fromMore Light
Blake Butler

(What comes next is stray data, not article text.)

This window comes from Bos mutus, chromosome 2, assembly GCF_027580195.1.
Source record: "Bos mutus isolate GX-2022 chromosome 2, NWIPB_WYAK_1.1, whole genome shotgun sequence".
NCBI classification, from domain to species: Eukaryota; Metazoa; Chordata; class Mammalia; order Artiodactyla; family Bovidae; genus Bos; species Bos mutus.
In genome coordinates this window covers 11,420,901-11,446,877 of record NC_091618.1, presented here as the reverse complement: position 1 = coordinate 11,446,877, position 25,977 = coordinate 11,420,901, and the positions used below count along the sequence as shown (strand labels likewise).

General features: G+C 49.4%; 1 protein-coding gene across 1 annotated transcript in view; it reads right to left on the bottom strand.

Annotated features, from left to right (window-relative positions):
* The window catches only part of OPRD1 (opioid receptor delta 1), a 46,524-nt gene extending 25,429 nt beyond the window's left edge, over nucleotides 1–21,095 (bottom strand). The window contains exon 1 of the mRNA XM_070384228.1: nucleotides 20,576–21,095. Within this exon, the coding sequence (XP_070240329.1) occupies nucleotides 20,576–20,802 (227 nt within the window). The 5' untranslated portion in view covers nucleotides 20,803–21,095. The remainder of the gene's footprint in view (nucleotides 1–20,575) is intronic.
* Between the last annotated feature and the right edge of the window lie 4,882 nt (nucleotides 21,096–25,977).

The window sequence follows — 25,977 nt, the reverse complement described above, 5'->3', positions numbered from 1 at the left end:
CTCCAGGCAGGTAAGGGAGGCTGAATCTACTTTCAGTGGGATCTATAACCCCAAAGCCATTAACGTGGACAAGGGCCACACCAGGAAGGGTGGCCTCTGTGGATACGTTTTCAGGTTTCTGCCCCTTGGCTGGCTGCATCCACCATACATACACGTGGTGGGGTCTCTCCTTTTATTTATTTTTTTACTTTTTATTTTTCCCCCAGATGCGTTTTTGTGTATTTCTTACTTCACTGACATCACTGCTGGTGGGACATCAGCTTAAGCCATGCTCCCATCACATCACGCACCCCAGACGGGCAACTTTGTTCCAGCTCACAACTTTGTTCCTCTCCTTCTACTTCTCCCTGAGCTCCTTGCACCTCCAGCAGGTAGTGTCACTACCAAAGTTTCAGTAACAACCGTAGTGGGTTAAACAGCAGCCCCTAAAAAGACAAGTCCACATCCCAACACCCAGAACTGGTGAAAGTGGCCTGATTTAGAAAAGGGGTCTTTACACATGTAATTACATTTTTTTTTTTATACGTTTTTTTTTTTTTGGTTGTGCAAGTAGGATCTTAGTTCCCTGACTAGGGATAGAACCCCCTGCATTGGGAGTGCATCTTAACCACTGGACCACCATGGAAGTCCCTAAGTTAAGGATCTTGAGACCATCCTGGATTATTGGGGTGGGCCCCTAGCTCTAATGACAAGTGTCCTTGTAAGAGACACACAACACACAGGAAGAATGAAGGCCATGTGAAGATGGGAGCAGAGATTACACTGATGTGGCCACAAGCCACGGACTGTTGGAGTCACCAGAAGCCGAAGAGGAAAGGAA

He opens his eyes. What he's made in the wall is like a puckering, a way in. He punches the center of the shape with his fist and listens with pleasure as it falls into the hole. Then the wall is open. He puts his head in and peers around. Inside, the space is roughly large enough for an average-sized adult. There's not enough light to see much else. He pulls his head back out and takes the hammer and begins to jack at the opening with the butt-end, ripping away chunks of sheetrock in showers on the carpet. The hole begins to widen, a yawning. He drops the hammer and begins pulling at the flaky edges with his whole hands, dust falling on the carpet, on his shoes and in his hair. He flings the pieces behind him, spilling crumbs, yanking and sweating, ticked up in some kind of bizarre joy. He can feel the particles spreading down his nostrils, into his throat. On the stubborn pieces, hung with nails, he pulls harder, at one point ripping a long cut down his forearm, dripping bright blood on the carpet. The color is brilliant, pilled in spots. It seeps into the fiber and the wood beneath. He doesn't stop. His heart throbs now more than he can last remember. He feels good; his head is light. The room spins around him like it's on an axis, some translucent wheel. And the music. He hears music somewhere inside him: a song he can't remotely recognize or remember. So much music, he thinks. He laughs.